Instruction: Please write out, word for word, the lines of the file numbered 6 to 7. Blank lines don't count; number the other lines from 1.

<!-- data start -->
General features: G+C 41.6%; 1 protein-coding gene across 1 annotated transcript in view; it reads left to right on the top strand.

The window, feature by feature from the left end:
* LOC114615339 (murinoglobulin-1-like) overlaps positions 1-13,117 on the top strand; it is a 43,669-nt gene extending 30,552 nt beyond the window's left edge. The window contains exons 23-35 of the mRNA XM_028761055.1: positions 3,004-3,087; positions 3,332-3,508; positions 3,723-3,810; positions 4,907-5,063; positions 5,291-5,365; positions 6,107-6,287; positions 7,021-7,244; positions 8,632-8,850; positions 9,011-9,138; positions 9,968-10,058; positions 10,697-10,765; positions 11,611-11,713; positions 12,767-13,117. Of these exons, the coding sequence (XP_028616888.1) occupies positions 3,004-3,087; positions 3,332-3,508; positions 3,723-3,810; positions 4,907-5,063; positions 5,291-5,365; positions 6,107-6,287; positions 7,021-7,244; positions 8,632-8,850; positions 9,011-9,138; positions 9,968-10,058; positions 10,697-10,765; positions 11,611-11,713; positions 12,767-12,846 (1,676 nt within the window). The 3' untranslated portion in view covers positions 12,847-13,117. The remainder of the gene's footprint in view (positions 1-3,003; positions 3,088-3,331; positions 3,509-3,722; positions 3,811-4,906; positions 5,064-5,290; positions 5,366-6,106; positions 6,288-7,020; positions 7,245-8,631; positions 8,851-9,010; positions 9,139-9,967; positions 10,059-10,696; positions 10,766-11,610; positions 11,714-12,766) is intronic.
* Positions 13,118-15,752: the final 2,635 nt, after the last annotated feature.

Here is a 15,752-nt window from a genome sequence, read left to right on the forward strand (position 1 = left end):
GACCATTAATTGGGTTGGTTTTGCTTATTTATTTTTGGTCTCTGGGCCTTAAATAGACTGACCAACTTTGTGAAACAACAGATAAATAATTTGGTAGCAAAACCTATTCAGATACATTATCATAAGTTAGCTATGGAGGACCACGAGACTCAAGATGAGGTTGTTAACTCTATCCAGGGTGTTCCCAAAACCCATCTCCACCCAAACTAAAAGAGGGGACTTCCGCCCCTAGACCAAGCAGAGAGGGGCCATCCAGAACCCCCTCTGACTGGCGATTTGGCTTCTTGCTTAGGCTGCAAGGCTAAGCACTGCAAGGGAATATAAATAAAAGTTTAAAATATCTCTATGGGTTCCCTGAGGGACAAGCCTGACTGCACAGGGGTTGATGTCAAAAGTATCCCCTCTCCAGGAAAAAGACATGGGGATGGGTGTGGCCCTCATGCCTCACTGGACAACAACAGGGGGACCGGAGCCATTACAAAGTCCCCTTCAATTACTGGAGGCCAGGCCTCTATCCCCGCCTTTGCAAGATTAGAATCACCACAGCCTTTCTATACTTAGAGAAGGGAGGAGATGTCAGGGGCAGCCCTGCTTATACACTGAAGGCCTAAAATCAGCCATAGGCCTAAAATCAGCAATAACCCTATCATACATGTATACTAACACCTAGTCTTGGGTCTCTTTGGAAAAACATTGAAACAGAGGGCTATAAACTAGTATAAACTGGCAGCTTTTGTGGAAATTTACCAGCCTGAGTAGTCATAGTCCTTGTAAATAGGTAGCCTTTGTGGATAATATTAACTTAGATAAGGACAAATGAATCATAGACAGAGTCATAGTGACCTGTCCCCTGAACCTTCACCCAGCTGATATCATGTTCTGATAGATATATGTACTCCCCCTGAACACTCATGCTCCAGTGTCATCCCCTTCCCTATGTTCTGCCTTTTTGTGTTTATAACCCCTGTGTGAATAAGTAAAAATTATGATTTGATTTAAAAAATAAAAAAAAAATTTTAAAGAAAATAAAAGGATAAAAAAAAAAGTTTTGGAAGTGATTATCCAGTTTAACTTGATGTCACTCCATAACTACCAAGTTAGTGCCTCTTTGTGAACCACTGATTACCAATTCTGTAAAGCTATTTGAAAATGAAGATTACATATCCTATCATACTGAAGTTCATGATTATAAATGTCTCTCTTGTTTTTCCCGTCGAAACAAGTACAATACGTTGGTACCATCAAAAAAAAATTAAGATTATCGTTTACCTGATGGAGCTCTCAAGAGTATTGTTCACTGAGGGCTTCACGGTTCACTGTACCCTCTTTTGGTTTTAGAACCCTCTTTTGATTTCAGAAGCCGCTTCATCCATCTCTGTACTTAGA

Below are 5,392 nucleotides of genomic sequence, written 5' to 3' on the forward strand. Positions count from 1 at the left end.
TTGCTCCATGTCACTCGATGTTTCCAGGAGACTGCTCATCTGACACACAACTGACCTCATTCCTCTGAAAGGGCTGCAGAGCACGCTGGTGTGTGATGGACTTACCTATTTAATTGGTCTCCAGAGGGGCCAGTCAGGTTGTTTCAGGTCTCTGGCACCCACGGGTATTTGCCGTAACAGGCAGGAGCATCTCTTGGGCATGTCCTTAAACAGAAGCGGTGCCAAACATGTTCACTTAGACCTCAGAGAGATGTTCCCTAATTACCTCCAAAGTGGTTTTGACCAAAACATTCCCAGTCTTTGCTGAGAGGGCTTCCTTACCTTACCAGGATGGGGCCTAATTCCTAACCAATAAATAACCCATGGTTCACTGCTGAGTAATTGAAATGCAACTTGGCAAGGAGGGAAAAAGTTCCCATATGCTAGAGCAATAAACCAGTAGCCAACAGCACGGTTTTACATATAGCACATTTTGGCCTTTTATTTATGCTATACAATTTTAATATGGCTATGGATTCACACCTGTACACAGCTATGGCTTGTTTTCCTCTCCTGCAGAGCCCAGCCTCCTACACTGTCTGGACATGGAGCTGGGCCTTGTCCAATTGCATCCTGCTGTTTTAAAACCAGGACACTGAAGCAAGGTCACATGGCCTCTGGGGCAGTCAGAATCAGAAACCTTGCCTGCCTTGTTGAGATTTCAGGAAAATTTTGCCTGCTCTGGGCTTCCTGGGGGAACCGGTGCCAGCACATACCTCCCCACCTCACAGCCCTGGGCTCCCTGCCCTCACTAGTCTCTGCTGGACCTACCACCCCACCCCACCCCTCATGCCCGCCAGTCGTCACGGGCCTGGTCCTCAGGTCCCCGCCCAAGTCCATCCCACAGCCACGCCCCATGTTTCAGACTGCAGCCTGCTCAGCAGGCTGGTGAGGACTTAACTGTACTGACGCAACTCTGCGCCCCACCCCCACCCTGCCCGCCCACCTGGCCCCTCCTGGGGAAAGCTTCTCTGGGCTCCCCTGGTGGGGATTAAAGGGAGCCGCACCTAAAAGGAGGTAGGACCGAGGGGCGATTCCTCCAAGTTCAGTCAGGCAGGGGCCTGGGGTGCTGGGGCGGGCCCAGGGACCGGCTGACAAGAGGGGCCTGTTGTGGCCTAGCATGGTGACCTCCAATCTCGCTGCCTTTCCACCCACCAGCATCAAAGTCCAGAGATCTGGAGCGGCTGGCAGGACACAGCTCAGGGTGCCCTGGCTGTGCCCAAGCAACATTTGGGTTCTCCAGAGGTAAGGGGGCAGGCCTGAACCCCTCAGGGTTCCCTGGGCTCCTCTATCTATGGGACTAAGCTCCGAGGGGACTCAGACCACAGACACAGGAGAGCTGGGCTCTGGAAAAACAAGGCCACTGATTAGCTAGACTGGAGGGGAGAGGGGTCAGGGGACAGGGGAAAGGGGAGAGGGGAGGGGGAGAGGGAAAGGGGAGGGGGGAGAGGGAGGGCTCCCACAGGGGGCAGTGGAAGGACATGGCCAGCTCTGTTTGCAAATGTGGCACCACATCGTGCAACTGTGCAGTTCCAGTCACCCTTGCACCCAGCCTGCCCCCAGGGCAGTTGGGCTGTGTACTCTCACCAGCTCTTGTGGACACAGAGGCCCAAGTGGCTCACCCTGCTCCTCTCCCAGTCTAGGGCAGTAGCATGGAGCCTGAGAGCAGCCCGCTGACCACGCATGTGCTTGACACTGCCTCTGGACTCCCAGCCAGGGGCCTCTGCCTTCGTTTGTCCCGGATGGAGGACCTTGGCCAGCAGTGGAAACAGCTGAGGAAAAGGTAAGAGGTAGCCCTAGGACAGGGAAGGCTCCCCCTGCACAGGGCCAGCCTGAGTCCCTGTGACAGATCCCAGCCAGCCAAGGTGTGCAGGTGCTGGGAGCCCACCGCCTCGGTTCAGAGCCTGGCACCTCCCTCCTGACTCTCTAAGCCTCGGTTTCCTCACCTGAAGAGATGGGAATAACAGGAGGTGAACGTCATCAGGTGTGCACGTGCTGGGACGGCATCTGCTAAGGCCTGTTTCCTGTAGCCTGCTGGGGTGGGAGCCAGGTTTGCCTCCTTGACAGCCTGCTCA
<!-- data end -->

GACCATTAATTGGGTTGGTTTTGCTTATTTATTTTTGGTCTCTGGGCCTTAAATAGACTGACCAACTTTGTGAAACAACAGATAAATAATTTGGTAGCAAAACCTATTCAGATACATTATCATAAGTTAGCTATGGAGGACCACGAGACTCAAGATGAGGTTGTTAACTCTATCCAGGGTGTTCCCAAAACCCATCTCCACCCAAACTAAAAGAGGGGACTTCCGCCCCTAGACCAAGCAGAGAGGGGCCATCCAGAACCCCCTCTGACTGGCGATTTGGCTTCTTGCTTAGGCTGCAAGGCTAAGCACTGCAAGGGAATATAAATAAAAGTTTAAAATATCTCTATGGGTTCCCTGAGGGACAAGCCTGACTGCACAGGGGTTGATGTCAAAAGTATCCCCTCTCCAGGAAAAAGACATGGGGATGGGTGTGGCCCTCATGCCTCACTGGACAACAACAGGGGGACCGGAGCCATTACAAAGTCCCCTTCAATTACTGGAGGCCAGGCCTCTATCCCCGCCTTTGCAAGATTAGAATCACCACAGCCTTTCTATACTTAGAGAAGGGAGGAGATGTCAGGGGCAGCCCTGCTTATACACTGAAGGCCTAAAATCAGCCATAGGCCTAAAATCAGCAATAACCCTATCATACATGTATACTAACACCTAGTCTTGGGTCTCTTTGGAAAAACATTGAAACAGAGGGCTATAAACTAGTATAAACTGGCAGCTTTTGTGGAAATTTACCAGCCTGAGTAGTCATAGTCCTTGTAAATAGGTAGCCTTTGTGGATAATATTAACTTAGATAAGGACAAATGAATCATAGACAGAGTCATAGTGACCTGTCCCCTGAACCTTCACCCAGCTGATATCATGTTCTGATAGATATATGTACTCCCCCTGAACACTCATGCTCCAGTGTCATCCCCTTCCCTATGTTCTGCCTTTTTGTGTTTATAACCCCTGTGTGAATAAGTAAAAATTATGATTTGATTTAAAAAATAAAAAAAAAATTTTAAAGAAAATAAAAGGATAAAAAAAAAAGTTTTGGAAGTGATTATCCAGTTTAACTTGATGTCACTCCATAACTACCAAGTTAGTGCCTCTTTGTGAACCACTGATTACCAATTCTGTAAAGCTATTTGAAAATGAAGATTACATATCCTATCATACTGAAGTTCATGATTATAAATGTCTCTCTTGTTTTTCCCGTCGAAACAAGTACAATACGTTGGTACCATCAAAAAAAAATTAAGATTATCGTTTACCTGATGGAGCTCTCAAGAGTATTGTTCACTGAGGGCTTCACGGTTCACTGTACCCTCTTTTGGTTTTAGAACCCTCTTTTGATTTCAGAAGCCGCTTCATCCATCTCTGTACTTAGA

Below are 5,392 nucleotides of genomic sequence, written 5' to 3' on the forward strand. Positions count from 1 at the left end.